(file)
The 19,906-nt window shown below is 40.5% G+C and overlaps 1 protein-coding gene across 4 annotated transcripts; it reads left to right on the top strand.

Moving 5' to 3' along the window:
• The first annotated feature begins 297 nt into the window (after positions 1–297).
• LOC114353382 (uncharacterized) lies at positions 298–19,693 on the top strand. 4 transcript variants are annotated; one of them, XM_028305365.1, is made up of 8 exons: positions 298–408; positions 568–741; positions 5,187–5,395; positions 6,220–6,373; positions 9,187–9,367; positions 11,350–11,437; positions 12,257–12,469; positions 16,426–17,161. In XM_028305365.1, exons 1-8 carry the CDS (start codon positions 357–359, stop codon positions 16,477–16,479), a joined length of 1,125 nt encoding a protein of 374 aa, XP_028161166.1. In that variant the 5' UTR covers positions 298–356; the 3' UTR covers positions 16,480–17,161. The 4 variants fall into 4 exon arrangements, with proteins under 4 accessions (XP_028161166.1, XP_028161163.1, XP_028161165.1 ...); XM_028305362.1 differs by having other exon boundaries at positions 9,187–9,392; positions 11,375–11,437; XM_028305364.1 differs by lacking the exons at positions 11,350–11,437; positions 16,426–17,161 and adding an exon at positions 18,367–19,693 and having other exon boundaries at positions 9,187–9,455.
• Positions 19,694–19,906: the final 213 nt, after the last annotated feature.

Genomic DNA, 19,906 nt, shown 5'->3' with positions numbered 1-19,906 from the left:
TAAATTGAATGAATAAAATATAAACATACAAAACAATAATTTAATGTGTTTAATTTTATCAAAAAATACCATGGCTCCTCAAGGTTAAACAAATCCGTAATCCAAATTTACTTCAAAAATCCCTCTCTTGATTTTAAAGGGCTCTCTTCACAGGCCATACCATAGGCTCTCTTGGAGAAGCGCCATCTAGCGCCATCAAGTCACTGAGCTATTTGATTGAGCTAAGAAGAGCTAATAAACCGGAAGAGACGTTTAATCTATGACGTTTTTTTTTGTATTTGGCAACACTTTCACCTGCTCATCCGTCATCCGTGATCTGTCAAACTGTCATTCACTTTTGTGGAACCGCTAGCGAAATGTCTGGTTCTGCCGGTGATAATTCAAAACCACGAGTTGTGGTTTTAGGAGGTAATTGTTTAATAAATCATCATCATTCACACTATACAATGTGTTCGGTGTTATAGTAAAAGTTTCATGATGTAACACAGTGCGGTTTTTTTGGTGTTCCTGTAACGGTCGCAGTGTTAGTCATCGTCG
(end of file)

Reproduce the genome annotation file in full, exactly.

The 19,906-nt window shown below is 40.5% G+C and overlaps 1 protein-coding gene across 4 annotated transcripts; it reads left to right on the top strand.

Moving 5' to 3' along the window:
• The first annotated feature begins 297 nt into the window (after positions 1–297).
• LOC114353382 (uncharacterized) lies at positions 298–19,693 on the top strand. 4 transcript variants are annotated; one of them, XM_028305365.1, is made up of 8 exons: positions 298–408; positions 568–741; positions 5,187–5,395; positions 6,220–6,373; positions 9,187–9,367; positions 11,350–11,437; positions 12,257–12,469; positions 16,426–17,161. In XM_028305365.1, exons 1-8 carry the CDS (start codon positions 357–359, stop codon positions 16,477–16,479), a joined length of 1,125 nt encoding a protein of 374 aa, XP_028161166.1. In that variant the 5' UTR covers positions 298–356; the 3' UTR covers positions 16,480–17,161. The 4 variants fall into 4 exon arrangements, with proteins under 4 accessions (XP_028161166.1, XP_028161163.1, XP_028161165.1 ...); XM_028305362.1 differs by having other exon boundaries at positions 9,187–9,392; positions 11,375–11,437; XM_028305364.1 differs by lacking the exons at positions 11,350–11,437; positions 16,426–17,161 and adding an exon at positions 18,367–19,693 and having other exon boundaries at positions 9,187–9,455.
• Positions 19,694–19,906: the final 213 nt, after the last annotated feature.

Genomic DNA, 19,906 nt, shown 5'->3' with positions numbered 1-19,906 from the left:
TAAATTGAATGAATAAAATATAAACATACAAAACAATAATTTAATGTGTTTAATTTTATCAAAAAATACCATGGCTCCTCAAGGTTAAACAAATCCGTAATCCAAATTTACTTCAAAAATCCCTCTCTTGATTTTAAAGGGCTCTCTTCACAGGCCATACCATAGGCTCTCTTGGAGAAGCGCCATCTAGCGCCATCAAGTCACTGAGCTATTTGATTGAGCTAAGAAGAGCTAATAAACCGGAAGAGACGTTTAATCTATGACGTTTTTTTTTGTATTTGGCAACACTTTCACCTGCTCATCCGTCATCCGTGATCTGTCAAACTGTCATTCACTTTTGTGGAACCGCTAGCGAAATGTCTGGTTCTGCCGGTGATAATTCAAAACCACGAGTTGTGGTTTTAGGAGGTAATTGTTTAATAAATCATCATCATTCACACTATACAATGTGTTCGGTGTTATAGTAAAAGTTTCATGATGTAACACAGTGCGGTTTTTTTGGTGTTCCTGTAACGGTCGCAGTGTTAGTCATCGTCG